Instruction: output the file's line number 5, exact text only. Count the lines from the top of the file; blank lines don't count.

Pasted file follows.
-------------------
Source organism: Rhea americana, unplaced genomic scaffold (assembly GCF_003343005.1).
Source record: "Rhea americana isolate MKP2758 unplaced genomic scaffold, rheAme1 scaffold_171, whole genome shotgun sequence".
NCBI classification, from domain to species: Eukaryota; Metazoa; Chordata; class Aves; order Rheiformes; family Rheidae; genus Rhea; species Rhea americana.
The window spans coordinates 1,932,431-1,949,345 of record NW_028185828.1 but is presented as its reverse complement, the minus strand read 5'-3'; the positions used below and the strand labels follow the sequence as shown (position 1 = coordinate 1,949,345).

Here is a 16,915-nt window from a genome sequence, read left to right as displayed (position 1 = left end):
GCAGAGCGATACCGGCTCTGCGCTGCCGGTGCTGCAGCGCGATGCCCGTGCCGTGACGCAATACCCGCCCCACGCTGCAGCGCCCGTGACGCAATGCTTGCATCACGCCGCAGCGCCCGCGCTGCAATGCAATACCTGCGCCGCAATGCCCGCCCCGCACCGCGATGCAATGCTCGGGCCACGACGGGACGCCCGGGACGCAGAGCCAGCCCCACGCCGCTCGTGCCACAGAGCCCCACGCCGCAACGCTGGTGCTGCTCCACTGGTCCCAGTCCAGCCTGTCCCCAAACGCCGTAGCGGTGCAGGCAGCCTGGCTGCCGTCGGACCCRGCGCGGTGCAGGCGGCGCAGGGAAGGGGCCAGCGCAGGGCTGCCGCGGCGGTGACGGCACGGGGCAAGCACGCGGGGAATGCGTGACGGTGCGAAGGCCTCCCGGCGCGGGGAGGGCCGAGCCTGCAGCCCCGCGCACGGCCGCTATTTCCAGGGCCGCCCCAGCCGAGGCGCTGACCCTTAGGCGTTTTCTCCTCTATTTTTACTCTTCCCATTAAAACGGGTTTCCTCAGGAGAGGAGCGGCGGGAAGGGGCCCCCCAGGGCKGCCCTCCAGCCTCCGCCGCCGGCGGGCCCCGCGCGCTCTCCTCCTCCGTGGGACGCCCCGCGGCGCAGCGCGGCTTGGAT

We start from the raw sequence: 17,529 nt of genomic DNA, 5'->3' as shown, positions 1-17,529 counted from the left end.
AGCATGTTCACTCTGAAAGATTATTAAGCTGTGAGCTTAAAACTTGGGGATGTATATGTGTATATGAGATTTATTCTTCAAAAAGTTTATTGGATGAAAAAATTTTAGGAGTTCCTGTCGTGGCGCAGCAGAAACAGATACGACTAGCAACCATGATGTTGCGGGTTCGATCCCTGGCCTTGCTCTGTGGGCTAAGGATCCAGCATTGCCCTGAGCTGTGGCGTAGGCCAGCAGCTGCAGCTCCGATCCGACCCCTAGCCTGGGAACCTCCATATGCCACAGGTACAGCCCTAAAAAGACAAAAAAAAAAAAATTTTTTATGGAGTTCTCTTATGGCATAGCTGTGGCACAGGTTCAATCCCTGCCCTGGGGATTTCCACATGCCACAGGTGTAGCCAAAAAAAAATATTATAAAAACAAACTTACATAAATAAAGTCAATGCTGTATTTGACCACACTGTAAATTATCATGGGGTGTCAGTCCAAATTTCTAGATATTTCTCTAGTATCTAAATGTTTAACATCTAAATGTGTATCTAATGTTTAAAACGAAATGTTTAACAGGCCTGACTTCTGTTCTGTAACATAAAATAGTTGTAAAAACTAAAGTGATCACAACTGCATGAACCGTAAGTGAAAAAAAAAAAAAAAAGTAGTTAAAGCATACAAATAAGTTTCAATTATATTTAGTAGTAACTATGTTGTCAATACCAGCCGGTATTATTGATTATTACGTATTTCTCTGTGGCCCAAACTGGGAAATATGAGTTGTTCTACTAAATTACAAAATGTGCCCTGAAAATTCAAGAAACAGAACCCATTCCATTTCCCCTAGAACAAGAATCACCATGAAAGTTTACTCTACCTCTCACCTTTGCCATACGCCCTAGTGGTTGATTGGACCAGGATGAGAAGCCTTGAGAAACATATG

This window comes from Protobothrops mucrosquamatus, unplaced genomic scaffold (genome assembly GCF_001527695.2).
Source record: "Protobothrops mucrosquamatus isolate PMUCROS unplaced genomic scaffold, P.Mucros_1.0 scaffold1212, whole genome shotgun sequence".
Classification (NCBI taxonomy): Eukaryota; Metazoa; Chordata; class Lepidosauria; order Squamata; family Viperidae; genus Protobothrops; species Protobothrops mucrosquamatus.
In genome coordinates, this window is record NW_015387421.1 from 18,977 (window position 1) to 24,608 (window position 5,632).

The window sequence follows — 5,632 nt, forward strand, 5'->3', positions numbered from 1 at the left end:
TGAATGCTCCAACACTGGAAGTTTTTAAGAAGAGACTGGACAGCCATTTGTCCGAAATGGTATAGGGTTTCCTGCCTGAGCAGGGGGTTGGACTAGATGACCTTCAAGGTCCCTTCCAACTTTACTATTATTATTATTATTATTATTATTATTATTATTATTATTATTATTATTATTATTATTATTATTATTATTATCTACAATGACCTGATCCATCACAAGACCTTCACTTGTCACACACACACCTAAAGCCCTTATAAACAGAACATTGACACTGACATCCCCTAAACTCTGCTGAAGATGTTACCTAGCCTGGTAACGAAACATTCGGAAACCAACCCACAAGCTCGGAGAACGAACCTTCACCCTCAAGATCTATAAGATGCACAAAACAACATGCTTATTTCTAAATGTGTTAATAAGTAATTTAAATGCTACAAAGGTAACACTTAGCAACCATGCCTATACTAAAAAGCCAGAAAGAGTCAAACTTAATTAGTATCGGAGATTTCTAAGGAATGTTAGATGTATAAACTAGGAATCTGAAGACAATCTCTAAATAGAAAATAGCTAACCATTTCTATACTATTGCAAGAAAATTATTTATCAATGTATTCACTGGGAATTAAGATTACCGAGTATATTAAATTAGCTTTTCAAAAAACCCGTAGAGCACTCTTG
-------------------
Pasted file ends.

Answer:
Here is a 16,915-nt window from a genome sequence, read left to right as displayed (position 1 = left end):